New research shows that switching key household bills saves the economy up to €1.8 billion annually, according to the latest permanent tsb Switching Index, which was launched today.
Even though consumers are feeling hard pressed, switching levels in general have remained constant across all sectors, quarter on quarter
commented Gerard O’Neill, from Amárach Research.
There is huge potential for consumers to save hundreds of millions of euro by switching service providers, yet despite this potential, many Irish consumers remain reluctant to switch. On one end of the spectrum, two thirds of us (65%) have switched car insurance providers, while at the other end, just over one in four (27%) have switched banks.
The research tells us that reducing spend on luxuries was the main money saving tactic adopted by Irish people in 2013, while switching to discount retailers also helped consumers’ pockets. However, the reality is that if more people adopted a switching habit, they could probably afford that holiday or other luxury purchase that they have sacrificed – there are annual savings of over €1,200 to be had.
The permanent tsb Switching Index also points to the rise of the ‘Power Switcher’ - a new breed of financially savvy citizen, who save themselves over €1,200 a year by switching their purchases of key services. The latest permanent tsb Switching Index reveals that one in six of us are ‘Power Switchers’ – who have switched our mobile phone, electricity, car insurance, broadband and banks at least once in our lives.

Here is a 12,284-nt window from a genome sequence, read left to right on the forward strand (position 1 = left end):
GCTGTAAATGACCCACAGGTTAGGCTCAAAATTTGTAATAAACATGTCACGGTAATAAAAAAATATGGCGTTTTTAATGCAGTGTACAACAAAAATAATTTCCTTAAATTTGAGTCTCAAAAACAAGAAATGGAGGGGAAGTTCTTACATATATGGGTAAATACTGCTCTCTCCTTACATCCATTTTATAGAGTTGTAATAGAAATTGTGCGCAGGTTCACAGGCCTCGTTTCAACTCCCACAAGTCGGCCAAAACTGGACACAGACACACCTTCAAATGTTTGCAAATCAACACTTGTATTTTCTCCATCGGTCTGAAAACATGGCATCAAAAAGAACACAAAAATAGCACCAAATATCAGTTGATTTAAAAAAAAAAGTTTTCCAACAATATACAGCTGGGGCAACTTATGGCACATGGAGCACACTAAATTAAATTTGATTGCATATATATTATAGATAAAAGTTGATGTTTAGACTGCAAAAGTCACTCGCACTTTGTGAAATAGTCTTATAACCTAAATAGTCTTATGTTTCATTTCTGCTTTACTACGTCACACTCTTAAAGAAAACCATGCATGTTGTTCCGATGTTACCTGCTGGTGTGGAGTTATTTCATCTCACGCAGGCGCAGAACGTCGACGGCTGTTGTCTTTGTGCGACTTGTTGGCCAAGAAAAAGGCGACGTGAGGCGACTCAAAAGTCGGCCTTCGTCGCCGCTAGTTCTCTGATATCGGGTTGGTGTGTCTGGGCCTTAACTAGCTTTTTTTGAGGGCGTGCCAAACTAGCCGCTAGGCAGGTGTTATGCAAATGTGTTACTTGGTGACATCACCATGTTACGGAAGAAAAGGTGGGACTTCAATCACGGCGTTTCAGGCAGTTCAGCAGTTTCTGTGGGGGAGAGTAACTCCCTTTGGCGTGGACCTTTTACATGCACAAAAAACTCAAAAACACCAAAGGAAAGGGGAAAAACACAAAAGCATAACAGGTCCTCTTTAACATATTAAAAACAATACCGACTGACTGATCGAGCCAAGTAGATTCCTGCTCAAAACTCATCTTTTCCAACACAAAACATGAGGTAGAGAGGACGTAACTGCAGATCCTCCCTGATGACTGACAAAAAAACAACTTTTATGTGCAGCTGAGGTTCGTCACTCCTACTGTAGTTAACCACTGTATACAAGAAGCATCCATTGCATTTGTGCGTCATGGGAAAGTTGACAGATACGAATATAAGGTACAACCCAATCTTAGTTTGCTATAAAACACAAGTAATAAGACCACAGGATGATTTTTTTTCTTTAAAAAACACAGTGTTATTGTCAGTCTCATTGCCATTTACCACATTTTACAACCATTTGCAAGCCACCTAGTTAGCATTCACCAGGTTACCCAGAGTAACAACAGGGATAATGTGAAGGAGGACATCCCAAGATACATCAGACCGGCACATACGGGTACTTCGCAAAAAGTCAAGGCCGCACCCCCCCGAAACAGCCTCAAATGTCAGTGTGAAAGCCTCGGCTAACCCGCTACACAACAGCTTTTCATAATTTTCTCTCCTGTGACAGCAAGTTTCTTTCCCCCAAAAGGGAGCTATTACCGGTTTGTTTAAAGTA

‘Power Switchers’ are slightly more likely to be men (55%) with two thirds in employment (65%) and are more likely to believe they are in better control of their own finances, with a stronger than average desire for success.
Financial economist and expert in household finances, Dr Michael Dowling from DCU described ‘Power Switchers’ as a new breed of consumer created by the recession, who has turned switching into an art form.
These are the under-35s, often living in urban areas and they have a switching habit. Evidence from other countries suggests they are wealthier and more educated. They switch multiple providers each year - a standard approach of the Power Switcher is to pick one day a year when they sit down and ponder the necessity and amount of each of their bills. Then they threaten their existing providers with desertion unless their bills are lowered, and promptly leave the providers who don’t comply. Power switchers are essentially early adopters – service providers should ignore them at their own peril as they are influential in their peer groups and where they go, others soon follow.
Based on research conducted by Amárach Research on behalf of permanent tsb, the Switching Index is designed to compare and contrast consumer loyalty and satisfaction across a range of household necessities and to explore the reasons why consumers switch in each area, why they don’t, as well as their overall attitudes to money. The research was carried out amongst a nationally aligned sample in January 2014.
The Switching Index – the score which reflects a consumer’s ability and appetite to move between providers, taking into account factors including customer satisfaction levels, the choice of alternative providers available and the impact of price increases – was highest for car insurance (58 out of a possible 100), followed by mobile phone (57), broadband (54), electricity (51) and banking (47).